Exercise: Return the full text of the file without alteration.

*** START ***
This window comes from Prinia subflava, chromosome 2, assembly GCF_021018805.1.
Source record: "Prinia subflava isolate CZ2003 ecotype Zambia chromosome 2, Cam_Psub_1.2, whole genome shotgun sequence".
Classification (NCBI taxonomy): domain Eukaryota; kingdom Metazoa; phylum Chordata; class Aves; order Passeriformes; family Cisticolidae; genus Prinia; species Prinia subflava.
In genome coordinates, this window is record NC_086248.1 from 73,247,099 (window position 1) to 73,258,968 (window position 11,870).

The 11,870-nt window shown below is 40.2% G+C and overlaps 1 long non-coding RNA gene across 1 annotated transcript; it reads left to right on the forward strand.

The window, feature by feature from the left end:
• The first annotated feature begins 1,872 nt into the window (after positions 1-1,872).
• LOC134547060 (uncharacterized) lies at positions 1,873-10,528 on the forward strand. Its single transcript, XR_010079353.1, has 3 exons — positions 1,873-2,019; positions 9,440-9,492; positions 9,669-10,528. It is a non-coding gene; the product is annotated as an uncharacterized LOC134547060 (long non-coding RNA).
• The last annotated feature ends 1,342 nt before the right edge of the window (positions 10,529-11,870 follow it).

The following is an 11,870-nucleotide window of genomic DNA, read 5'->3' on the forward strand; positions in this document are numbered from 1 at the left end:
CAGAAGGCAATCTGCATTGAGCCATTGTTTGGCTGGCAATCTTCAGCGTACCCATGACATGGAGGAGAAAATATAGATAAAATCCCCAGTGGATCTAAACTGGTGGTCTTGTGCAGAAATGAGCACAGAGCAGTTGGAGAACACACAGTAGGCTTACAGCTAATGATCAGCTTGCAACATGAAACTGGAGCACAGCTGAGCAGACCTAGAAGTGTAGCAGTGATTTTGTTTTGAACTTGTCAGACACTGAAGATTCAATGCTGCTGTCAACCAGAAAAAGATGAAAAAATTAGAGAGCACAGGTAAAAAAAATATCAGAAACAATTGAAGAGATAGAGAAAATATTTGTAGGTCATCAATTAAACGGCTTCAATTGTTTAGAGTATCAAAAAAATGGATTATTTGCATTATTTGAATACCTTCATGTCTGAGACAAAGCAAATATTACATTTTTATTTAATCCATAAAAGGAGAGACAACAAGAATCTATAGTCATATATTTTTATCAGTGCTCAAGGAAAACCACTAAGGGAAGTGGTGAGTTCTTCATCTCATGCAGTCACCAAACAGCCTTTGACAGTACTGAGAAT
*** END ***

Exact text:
This window comes from Prinia subflava, chromosome 2, assembly GCF_021018805.1.
Source record: "Prinia subflava isolate CZ2003 ecotype Zambia chromosome 2, Cam_Psub_1.2, whole genome shotgun sequence".
Classification (NCBI taxonomy): domain Eukaryota; kingdom Metazoa; phylum Chordata; class Aves; order Passeriformes; family Cisticolidae; genus Prinia; species Prinia subflava.
In genome coordinates, this window is record NC_086248.1 from 73,247,099 (window position 1) to 73,258,968 (window position 11,870).

The 11,870-nt window shown below is 40.2% G+C and overlaps 1 long non-coding RNA gene across 1 annotated transcript; it reads left to right on the forward strand.

The window, feature by feature from the left end:
• The first annotated feature begins 1,872 nt into the window (after positions 1-1,872).
• LOC134547060 (uncharacterized) lies at positions 1,873-10,528 on the forward strand. Its single transcript, XR_010079353.1, has 3 exons — positions 1,873-2,019; positions 9,440-9,492; positions 9,669-10,528. It is a non-coding gene; the product is annotated as an uncharacterized LOC134547060 (long non-coding RNA).
• The last annotated feature ends 1,342 nt before the right edge of the window (positions 10,529-11,870 follow it).

The following is an 11,870-nucleotide window of genomic DNA, read 5'->3' on the forward strand; positions in this document are numbered from 1 at the left end:
CAGAAGGCAATCTGCATTGAGCCATTGTTTGGCTGGCAATCTTCAGCGTACCCATGACATGGAGGAGAAAATATAGATAAAATCCCCAGTGGATCTAAACTGGTGGTCTTGTGCAGAAATGAGCACAGAGCAGTTGGAGAACACACAGTAGGCTTACAGCTAATGATCAGCTTGCAACATGAAACTGGAGCACAGCTGAGCAGACCTAGAAGTGTAGCAGTGATTTTGTTTTGAACTTGTCAGACACTGAAGATTCAATGCTGCTGTCAACCAGAAAAAGATGAAAAAATTAGAGAGCACAGGTAAAAAAAATATCAGAAACAATTGAAGAGATAGAGAAAATATTTGTAGGTCATCAATTAAACGGCTTCAATTGTTTAGAGTATCAAAAAAATGGATTATTTGCATTATTTGAATACCTTCATGTCTGAGACAAAGCAAATATTACATTTTTATTTAATCCATAAAAGGAGAGACAACAAGAATCTATAGTCATATATTTTTATCAGTGCTCAAGGAAAACCACTAAGGGAAGTGGTGAGTTCTTCATCTCATGCAGTCACCAAACAGCCTTTGACAGTACTGAGAAT